Executive Director, Boston Main Streets Foundation

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Eric Esteves is the Executive Director of the Boston Main Streets Foundation, where he focuses on making Boston’s neighborhood commercial districts thriving, vibrant centers of commerce and community. He is a thinker, doer, and connector whose leadership mission is to connect people to resources and opportunities in order to transform their lives. Eric graduated from Northeastern University and gets excited about trivia, hip-hop, genealogy, politics, photography, and jumbo shrimp.

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Dr. Kevin Simon
Chief Behavioral Health Officer, City of Boston

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Dr. Simon (Kevin M. Simon, MD, MPH) is the City of Boston’s first Chief Behavioral Health Officer, appointed by Mayor Michelle Wu. He is leading a City-wide behavioral health strategy to address Boston’s growing mental health needs through the Boston Public Health Commission.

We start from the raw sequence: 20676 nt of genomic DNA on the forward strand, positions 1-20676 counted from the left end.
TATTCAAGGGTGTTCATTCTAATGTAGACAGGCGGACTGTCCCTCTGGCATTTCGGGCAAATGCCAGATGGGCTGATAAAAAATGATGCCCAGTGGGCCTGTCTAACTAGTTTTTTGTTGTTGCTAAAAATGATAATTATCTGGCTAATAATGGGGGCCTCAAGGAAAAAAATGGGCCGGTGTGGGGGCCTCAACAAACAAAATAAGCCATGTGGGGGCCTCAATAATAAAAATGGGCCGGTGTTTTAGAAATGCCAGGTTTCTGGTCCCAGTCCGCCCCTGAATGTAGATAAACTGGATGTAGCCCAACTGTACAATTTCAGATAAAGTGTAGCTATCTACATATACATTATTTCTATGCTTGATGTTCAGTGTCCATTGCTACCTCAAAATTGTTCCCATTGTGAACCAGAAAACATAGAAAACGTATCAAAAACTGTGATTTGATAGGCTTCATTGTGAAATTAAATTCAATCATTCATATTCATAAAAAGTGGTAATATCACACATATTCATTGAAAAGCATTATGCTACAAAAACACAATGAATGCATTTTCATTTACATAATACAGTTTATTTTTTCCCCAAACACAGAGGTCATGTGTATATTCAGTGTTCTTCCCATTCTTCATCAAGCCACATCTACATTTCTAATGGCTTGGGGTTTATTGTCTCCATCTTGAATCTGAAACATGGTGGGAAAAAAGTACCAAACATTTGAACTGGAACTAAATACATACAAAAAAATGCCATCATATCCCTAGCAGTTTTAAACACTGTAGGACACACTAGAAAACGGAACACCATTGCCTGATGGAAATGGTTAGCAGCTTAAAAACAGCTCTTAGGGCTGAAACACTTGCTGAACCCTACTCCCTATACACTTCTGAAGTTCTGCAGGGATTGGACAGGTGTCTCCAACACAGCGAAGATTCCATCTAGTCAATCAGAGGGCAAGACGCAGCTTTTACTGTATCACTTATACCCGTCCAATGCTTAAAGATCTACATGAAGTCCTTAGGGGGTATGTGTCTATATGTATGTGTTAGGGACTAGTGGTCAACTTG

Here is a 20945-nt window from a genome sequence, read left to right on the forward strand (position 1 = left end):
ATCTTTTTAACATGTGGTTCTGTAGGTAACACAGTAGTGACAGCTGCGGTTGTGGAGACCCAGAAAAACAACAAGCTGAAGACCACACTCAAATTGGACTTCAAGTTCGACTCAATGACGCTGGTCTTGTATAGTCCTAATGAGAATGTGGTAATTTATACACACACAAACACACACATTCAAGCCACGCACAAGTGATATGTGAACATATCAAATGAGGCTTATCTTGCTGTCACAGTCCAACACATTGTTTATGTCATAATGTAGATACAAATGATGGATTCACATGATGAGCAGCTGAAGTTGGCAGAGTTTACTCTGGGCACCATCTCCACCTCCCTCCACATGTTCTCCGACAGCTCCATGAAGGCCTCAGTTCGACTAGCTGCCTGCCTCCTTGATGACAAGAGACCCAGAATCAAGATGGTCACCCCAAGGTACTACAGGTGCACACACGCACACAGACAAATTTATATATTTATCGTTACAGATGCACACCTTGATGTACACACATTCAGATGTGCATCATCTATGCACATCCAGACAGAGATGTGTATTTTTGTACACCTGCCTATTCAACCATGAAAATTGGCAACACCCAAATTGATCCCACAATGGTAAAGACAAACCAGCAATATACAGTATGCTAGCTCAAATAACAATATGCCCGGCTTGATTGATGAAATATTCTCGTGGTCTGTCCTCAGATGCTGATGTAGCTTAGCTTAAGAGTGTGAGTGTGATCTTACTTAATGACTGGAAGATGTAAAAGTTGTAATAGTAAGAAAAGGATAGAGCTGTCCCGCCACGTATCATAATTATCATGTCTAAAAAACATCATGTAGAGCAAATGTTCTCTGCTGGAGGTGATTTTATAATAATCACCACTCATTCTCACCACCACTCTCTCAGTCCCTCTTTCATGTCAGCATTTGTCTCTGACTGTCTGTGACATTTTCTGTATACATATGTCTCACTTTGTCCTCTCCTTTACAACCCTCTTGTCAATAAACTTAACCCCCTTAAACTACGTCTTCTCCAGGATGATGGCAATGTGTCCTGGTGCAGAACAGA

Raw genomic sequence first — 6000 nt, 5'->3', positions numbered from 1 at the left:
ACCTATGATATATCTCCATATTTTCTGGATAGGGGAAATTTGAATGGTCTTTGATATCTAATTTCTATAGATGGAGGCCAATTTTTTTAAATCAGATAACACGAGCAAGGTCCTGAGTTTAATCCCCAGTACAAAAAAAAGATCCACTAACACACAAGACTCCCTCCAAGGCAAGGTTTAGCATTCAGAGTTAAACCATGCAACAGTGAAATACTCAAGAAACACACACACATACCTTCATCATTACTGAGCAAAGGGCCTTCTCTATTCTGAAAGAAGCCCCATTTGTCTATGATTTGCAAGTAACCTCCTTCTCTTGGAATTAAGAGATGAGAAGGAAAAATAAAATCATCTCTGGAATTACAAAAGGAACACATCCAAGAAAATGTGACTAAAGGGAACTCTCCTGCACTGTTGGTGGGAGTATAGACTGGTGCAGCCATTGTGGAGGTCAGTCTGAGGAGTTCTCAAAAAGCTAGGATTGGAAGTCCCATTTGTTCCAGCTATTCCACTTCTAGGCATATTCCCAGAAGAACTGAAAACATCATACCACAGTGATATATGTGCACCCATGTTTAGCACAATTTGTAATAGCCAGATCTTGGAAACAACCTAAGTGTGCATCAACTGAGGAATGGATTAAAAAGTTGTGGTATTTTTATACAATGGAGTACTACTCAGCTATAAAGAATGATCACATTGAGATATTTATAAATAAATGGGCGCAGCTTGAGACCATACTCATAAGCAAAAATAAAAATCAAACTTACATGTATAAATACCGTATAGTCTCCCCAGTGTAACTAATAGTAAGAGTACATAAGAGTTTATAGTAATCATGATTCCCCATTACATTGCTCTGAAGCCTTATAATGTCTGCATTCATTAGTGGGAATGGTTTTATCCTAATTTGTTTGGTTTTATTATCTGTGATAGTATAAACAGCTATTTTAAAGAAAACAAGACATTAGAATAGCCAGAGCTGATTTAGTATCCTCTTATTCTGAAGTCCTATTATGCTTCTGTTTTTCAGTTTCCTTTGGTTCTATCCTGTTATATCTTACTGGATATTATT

Kevin is a polymath, a physician-scientist, a healthcare policy wonk, a noted teacher, and a writer. He is a triple board-certified psychiatrist at Boston Children’s Hospital, an assistant professor of psychiatry at Harvard Medical School, a former Commonwealth Fund fellow in health policy at Harvard University, the medical director at community behavioral health organizations, and a health care policy and systems consultant to federal agencies.

His writings on mental health equity are in notable journals like the American Journal of Public HealthHealth Affairs, and the New England Journal of Medicine. National audiences regularly seek his perspectives on mental health through trusted outlets.

Most importantly, he is a man of faith, a devoted husband, and a proud dad of two.

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Ayanna Pressley
Congresswoman (MA-07)